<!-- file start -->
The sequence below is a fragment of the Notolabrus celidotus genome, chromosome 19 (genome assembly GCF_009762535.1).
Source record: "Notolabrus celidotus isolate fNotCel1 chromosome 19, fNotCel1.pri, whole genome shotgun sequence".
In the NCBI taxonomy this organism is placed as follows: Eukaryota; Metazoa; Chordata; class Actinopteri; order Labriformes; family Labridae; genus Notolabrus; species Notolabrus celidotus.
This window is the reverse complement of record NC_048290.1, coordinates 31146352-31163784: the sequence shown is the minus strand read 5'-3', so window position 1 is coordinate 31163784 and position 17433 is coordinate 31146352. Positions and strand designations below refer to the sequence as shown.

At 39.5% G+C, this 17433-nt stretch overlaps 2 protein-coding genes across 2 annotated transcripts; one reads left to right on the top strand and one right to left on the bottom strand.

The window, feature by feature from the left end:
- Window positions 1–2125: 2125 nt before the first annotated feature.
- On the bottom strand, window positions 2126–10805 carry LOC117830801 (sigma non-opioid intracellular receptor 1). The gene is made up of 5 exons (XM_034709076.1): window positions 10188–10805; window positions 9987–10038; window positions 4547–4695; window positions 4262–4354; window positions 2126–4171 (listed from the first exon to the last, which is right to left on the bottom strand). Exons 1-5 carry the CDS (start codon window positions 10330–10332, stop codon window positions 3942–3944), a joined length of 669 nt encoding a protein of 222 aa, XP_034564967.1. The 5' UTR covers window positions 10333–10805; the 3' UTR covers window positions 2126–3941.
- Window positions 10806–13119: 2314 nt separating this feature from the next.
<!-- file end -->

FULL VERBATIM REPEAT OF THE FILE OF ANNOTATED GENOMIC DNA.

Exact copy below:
The sequence below is a fragment of the Notolabrus celidotus genome, chromosome 19 (genome assembly GCF_009762535.1).
Source record: "Notolabrus celidotus isolate fNotCel1 chromosome 19, fNotCel1.pri, whole genome shotgun sequence".
In the NCBI taxonomy this organism is placed as follows: Eukaryota; Metazoa; Chordata; class Actinopteri; order Labriformes; family Labridae; genus Notolabrus; species Notolabrus celidotus.
This window is the reverse complement of record NC_048290.1, coordinates 31146352-31163784: the sequence shown is the minus strand read 5'-3', so window position 1 is coordinate 31163784 and position 17433 is coordinate 31146352. Positions and strand designations below refer to the sequence as shown.

At 39.5% G+C, this 17433-nt stretch overlaps 2 protein-coding genes across 2 annotated transcripts; one reads left to right on the top strand and one right to left on the bottom strand.

The window, feature by feature from the left end:
- Window positions 1–2125: 2125 nt before the first annotated feature.
- On the bottom strand, window positions 2126–10805 carry LOC117830801 (sigma non-opioid intracellular receptor 1). The gene is made up of 5 exons (XM_034709076.1): window positions 10188–10805; window positions 9987–10038; window positions 4547–4695; window positions 4262–4354; window positions 2126–4171 (listed from the first exon to the last, which is right to left on the bottom strand). Exons 1-5 carry the CDS (start codon window positions 10330–10332, stop codon window positions 3942–3944), a joined length of 669 nt encoding a protein of 222 aa, XP_034564967.1. The 5' UTR covers window positions 10333–10805; the 3' UTR covers window positions 2126–3941.
- Window positions 10806–13119: 2314 nt separating this feature from the next.